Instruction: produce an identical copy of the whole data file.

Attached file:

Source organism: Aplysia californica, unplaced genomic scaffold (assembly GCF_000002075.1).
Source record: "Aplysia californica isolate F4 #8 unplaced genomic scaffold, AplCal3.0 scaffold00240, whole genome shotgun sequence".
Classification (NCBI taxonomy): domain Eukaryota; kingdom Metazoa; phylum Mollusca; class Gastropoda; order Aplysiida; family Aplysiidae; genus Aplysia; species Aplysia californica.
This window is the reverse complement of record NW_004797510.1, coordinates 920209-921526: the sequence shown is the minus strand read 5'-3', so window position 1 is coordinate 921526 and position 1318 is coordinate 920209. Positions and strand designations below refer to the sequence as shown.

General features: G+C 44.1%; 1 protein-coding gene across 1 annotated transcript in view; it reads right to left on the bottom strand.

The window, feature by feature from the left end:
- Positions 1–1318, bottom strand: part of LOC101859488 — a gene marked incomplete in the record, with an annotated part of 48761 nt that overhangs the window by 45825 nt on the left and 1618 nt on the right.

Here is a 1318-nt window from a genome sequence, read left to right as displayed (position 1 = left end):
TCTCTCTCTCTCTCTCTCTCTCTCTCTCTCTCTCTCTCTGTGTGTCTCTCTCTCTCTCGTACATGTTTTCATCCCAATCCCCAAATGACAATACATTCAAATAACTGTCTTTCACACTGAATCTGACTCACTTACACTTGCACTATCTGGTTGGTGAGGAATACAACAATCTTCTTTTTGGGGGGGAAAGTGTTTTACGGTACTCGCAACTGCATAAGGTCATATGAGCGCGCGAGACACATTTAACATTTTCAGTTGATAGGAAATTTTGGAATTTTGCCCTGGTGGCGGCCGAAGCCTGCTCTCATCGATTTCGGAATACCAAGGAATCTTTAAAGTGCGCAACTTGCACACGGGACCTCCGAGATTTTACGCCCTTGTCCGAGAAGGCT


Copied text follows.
Source organism: Aplysia californica, unplaced genomic scaffold (assembly GCF_000002075.1).
Source record: "Aplysia californica isolate F4 #8 unplaced genomic scaffold, AplCal3.0 scaffold00240, whole genome shotgun sequence".
Classification (NCBI taxonomy): domain Eukaryota; kingdom Metazoa; phylum Mollusca; class Gastropoda; order Aplysiida; family Aplysiidae; genus Aplysia; species Aplysia californica.
This window is the reverse complement of record NW_004797510.1, coordinates 920209-921526: the sequence shown is the minus strand read 5'-3', so window position 1 is coordinate 921526 and position 1318 is coordinate 920209. Positions and strand designations below refer to the sequence as shown.

General features: G+C 44.1%; 1 protein-coding gene across 1 annotated transcript in view; it reads right to left on the bottom strand.

The window, feature by feature from the left end:
- Positions 1–1318, bottom strand: part of LOC101859488 — a gene marked incomplete in the record, with an annotated part of 48761 nt that overhangs the window by 45825 nt on the left and 1618 nt on the right.

Here is a 1318-nt window from a genome sequence, read left to right as displayed (position 1 = left end):
TCTCTCTCTCTCTCTCTCTCTCTCTCTCTCTCTCTCTCTGTGTGTCTCTCTCTCTCTCGTACATGTTTTCATCCCAATCCCCAAATGACAATACATTCAAATAACTGTCTTTCACACTGAATCTGACTCACTTACACTTGCACTATCTGGTTGGTGAGGAATACAACAATCTTCTTTTTGGGGGGGAAAGTGTTTTACGGTACTCGCAACTGCATAAGGTCATATGAGCGCGCGAGACACATTTAACATTTTCAGTTGATAGGAAATTTTGGAATTTTGCCCTGGTGGCGGCCGAAGCCTGCTCTCATCGATTTCGGAATACCAAGGAATCTTTAAAGTGCGCAACTTGCACACGGGACCTCCGAGATTTTACGCCCTTGTCCGAGAAGGCT